IMF credit is extended to its members in both foreign exchange and SDRs. Credit extended in foreign exchange is financed from the quota resources made available to the IMF by members, and essentially involves a transfer of foreign exchange from creditor members to borrowing members. These transfers reduce the available quota resources from creditors and increase their positions with the IMF by the same amount. Members receive a market-related return on their creditor positions with the IMF.
When extending credit in SDRs, the IMF transfers reserve assets directly to borrowing members by drawing on the IMF's own holdings of SDRs in the General Resources Account. The SDRs are placed in the SDR accounts of borrowing members with the IMF; the member can either maintain or convert them into foreign exchange. The amount of SDRs available for these transactions is generally limited, because the IMF normally seeks to maintain part of its usable resources in the form of SDRs—its most liquid asset.
| By the same token, the repayment and servicing of IMF credit results in the receipt of both foreign exchange and SDRs from borrowing members. In this case, the SDRs received by the IMF are added to its holdings in the General Resources Account, while the foreign exchange is passed on to IMF creditor members, reducing their creditor positions with the IMF.
The members that participate in the financing of IMF transactions in foreign exchange are selected by the Executive Board. The selection is based on each member's financial capacity, and takes into account key macroeconomic and financial indicators (see box).
The amounts transferred and received by these members are managed to ensure that their creditor positions in the IMF remain broadly even in relation to their quota, the key measure of each member's rights and obligations in the IMF. This is achieved in the framework of an indicative quarterly plan for financial transactions.1
The accompanying table presents the outcome of the financial transactions plan for the quarterly period completed three months prior to publication.
Column 1 indicates the members that participated in the financing of IMF transactions.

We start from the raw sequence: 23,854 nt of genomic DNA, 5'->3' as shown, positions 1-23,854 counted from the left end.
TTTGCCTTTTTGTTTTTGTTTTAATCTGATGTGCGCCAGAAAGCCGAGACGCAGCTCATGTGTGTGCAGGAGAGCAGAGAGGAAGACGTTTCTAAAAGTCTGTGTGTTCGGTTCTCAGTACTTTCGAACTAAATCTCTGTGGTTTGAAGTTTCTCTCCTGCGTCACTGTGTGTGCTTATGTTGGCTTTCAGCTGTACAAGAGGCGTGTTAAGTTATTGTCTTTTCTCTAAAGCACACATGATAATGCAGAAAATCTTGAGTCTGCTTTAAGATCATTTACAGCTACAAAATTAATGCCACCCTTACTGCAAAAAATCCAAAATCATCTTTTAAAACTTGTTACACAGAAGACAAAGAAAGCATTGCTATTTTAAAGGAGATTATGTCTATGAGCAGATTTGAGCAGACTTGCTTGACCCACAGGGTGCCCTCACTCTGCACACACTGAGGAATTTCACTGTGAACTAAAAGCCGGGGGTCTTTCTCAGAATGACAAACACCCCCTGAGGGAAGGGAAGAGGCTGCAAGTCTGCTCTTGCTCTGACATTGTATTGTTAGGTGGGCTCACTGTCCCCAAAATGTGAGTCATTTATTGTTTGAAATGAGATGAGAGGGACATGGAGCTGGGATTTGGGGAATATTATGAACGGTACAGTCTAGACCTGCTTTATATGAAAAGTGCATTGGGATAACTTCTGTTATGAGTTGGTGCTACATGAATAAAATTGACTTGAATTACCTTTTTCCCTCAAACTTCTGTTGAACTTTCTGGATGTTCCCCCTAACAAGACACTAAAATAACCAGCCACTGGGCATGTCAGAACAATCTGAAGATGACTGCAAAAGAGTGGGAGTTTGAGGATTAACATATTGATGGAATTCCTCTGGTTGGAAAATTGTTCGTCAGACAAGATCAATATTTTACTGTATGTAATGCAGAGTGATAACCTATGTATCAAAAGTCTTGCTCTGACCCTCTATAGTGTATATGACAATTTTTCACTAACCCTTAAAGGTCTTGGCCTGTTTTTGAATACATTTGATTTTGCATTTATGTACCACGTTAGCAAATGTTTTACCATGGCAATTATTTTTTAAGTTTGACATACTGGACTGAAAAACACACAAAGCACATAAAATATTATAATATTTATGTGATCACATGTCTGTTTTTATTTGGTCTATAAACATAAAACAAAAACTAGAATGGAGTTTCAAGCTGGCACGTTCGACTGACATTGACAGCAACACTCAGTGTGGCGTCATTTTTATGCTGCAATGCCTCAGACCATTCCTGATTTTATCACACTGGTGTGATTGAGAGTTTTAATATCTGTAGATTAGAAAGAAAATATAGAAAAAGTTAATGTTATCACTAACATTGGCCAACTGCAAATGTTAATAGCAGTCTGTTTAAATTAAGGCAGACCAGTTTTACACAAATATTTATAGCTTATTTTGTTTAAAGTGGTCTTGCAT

Column 2 shows the IMF quota for each of these members, which is the absolute limit of each member's obligation to make resources available to the IMF for its financial transactions.
Column 3 shows for each participating member the available quota resources at the beginning of the quarterly period. The difference between the amounts in columns 2 and 3 reflect the past net contributions of each member to the financing of IMF transactions.
Column 4 indicates the amount of foreign exchange transferred during the quarter by each member to finance the extension of IMF credit 'purchases' (of other members' currencies)2 and other transfers such as interest on creditor positions and other payments to members, and administrative expenses incurred by the IMF at its headquarters and offices around the world. The bulk of administrative payments are made in U.S. dollars. Depending on the number and size of IMF transactions, not all creditor members may participate in transactions in any three-month period.
Column 5 presents data on the amount of foreign exchange repaid to each member, primarily as a result of the repayment of IMF credits by borrowing members. Interest on credit extended by the IMF (charges) is paid in SDRs not currencies. Some foreign exchange is nevertheless typically received in the General Resources Account from members that acquire the necessary SDRs from the IMF with which to pay interest on their outstanding IMF credit. In order to help move toward balanced creditor positions relative to quota (column 7), receipts are not channeled to members with a low ratio in column 7.
Column 6 shows the available quota resources at the end of the period for each member participating in the financing of IMF transactions. When combined with the IMF's SDR holdings (shown in the penultimate row of the table), these resources comprise the IMF's usable resources, a key element in the assessment of the institution's liquidity position.
Column 7 (a) shows members' cumulative contributions to the financing of IMF credit and other transfers and column 7(b) illustrates the guiding principle that these contributions should be broadly balanced in relation to quota. Members that are relative newcomers to the plan thus tend to have creditor positions that are lower than average.
1Until recently, the financial transactions plan was called the operational budget.
2See Article V, Operations and Transactions of the Fund, of the Articles of Agreement.